The scene in Susanna Nicchiarelli’s Nico 1988 where the singer and her entourage leave Prague and cross paths with a group of people celebrating All Souls’ Day (Dušičky) is one of the key moments of the movie. Nico has otherwise always been very much in touch with her own mortality, toying with it even, just like Jim Morrison had done so himself — perhaps another lesson she had learned from her electrifying encounters with the King Lizard before he precociously burned and turned to dust. Yet there’s s sort of déjà vu in her eyes, beautifully albeit unexpectedly soundtracked by Alphaville’s ‘Big In Japan’; she seems to have come to terms with it in a serene way, no longer playing the cat-and-mouse game she had been undertaking for years, with heroin and even before, a post-war melancholy and urgency never leaving her gestures — like the voracity with which she eats, explaining she had starved as a child during the war, and after that as she pursued a model career: “it was horrible; I love eating.”

Her efforts in effacing her legendary beauty due to it always having felt like a burden to her — “I was never happy when I was beautiful,” she declares — echo those of Marianne Faithfull, who followed a similar descendant path herself only to reinvent the way she was perceived as an artist. In that sense, Nico is paradoxically an anti-visual icon; her image belonging to a frivolity she prefers not to reminisce during interviews, mid-80s Nico is portrayed in an incessant and intense duality between fragility and strength, both relatable and immeasurably distant, always navigating towards some kind of limit she seems all too curious about: “what does it mean, “we will grieve not, rather find strength in what remains behind?,” she asks, reading Wordsworth. “Who left it behind?”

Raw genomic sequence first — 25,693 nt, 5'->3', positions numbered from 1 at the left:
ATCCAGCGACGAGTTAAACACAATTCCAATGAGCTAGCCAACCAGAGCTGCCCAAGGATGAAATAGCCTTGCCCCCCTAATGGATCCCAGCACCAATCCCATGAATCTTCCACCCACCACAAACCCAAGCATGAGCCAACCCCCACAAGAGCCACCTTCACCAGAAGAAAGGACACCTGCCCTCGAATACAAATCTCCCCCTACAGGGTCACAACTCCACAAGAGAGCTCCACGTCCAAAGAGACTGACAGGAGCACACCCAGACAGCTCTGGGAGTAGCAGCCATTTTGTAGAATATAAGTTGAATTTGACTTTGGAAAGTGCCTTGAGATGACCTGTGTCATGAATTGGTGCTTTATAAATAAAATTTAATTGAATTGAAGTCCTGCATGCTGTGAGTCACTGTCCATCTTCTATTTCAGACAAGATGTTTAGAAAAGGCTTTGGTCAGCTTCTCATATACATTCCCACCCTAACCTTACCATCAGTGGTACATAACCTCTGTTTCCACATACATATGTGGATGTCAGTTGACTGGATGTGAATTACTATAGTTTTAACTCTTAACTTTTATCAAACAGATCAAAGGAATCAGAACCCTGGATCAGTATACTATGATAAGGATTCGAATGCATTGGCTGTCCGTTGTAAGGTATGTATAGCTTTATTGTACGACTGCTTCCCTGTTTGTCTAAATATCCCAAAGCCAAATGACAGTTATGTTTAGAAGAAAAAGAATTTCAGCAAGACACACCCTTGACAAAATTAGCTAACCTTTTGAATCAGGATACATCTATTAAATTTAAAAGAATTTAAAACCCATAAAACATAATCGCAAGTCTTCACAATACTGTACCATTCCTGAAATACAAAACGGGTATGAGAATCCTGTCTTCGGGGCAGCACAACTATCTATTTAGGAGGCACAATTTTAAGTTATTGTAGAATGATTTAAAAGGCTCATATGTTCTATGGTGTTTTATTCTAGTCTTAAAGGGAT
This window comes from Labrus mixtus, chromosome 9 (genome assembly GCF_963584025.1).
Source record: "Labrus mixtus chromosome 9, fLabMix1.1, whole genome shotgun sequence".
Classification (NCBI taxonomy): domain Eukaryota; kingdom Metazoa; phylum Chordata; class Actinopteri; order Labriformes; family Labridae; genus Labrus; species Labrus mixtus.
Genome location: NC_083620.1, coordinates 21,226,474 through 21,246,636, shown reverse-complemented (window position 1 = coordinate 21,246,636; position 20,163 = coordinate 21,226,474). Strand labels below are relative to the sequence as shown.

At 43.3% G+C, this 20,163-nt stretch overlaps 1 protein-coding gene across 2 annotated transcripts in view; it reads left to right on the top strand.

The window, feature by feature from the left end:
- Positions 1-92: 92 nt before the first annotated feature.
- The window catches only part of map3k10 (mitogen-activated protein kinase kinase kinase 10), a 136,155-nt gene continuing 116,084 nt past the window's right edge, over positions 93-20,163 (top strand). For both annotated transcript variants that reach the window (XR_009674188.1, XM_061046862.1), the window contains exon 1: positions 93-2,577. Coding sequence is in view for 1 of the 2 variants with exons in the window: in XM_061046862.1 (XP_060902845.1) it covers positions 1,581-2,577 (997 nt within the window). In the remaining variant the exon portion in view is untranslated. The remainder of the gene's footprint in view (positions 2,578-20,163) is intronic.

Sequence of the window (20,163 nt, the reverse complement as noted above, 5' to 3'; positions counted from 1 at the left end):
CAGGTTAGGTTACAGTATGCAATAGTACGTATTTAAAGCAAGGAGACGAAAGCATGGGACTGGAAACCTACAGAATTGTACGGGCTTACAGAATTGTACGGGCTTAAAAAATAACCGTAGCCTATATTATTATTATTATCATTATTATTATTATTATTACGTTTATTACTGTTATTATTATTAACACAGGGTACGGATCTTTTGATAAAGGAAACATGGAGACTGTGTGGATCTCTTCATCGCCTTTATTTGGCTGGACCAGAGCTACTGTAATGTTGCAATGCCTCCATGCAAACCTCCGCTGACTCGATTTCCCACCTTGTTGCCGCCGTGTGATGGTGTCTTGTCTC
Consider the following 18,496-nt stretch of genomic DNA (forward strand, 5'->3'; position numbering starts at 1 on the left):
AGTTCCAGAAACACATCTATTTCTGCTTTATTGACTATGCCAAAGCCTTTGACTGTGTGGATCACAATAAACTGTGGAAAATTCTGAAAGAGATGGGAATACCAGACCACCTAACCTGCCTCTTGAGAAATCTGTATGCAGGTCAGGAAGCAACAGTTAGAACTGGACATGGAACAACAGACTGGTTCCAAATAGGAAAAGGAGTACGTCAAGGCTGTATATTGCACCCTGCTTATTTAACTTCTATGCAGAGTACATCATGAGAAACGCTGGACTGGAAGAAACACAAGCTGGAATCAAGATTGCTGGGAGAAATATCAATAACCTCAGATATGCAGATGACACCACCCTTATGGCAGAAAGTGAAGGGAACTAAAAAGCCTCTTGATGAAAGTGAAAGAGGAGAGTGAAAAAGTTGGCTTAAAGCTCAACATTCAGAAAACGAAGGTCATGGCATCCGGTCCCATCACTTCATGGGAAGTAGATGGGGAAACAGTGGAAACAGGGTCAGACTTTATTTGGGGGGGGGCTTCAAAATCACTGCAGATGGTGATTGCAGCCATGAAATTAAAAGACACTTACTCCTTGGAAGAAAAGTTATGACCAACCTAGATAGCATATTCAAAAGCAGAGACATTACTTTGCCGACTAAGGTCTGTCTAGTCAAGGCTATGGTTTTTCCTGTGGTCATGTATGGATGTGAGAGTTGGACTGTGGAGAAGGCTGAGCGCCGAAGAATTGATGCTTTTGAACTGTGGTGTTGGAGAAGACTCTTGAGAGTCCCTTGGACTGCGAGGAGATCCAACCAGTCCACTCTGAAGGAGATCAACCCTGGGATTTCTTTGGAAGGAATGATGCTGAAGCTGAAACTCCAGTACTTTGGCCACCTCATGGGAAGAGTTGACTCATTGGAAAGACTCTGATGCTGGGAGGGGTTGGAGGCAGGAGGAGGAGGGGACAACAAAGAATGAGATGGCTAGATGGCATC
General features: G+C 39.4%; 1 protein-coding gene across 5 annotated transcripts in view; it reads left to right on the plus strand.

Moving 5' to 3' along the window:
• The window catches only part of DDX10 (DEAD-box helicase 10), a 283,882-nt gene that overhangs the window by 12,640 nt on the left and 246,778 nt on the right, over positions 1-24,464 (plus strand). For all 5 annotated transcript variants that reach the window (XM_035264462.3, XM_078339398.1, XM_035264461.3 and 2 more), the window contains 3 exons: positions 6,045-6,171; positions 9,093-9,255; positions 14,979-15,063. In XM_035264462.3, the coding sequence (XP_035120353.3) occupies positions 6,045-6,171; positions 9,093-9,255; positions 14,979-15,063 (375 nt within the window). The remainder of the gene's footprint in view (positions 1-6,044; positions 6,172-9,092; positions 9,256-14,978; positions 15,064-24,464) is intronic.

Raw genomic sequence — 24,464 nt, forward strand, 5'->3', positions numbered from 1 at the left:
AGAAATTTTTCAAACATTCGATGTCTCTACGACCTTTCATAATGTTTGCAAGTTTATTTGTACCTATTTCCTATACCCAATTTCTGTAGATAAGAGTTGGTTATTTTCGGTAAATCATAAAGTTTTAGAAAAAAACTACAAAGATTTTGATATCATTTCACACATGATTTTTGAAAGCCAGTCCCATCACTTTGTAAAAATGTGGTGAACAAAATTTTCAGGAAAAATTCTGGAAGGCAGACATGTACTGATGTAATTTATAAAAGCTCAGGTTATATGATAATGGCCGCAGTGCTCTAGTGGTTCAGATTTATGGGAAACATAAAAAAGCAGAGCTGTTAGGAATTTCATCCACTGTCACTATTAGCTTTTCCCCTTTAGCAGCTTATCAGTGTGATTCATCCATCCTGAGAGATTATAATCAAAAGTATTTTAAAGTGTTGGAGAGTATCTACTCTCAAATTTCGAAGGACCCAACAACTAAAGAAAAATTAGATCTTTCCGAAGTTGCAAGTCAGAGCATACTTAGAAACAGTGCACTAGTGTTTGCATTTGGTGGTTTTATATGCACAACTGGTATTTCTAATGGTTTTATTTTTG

Nicchiarelli’s film follows that same fragile yet powerful language that emanates from Nico’s music and overall existence. Sometimes raw, sometimes poetic, sometimes raw and poetic simultaneously, it portrays the singer’s last two years the way she’d probably wanted them to be portrayed — using disenchantment instead of glamour, as if her death were but an insignificant déplacement, a mere change of scenery. She always seemed to exist in a parallel universe anyways, recurrently showing and singing and playing things that didn’t quite pertain to our own perception of reality. Listening to Nico has always been a bit like swimming — more like sinking — in an immense pool of turbid and dense water, and Nico 1988 functions as a recreation of that same feeling through images and sometimes intricate tableaux, constantly reminding us of the certainty and relief of death.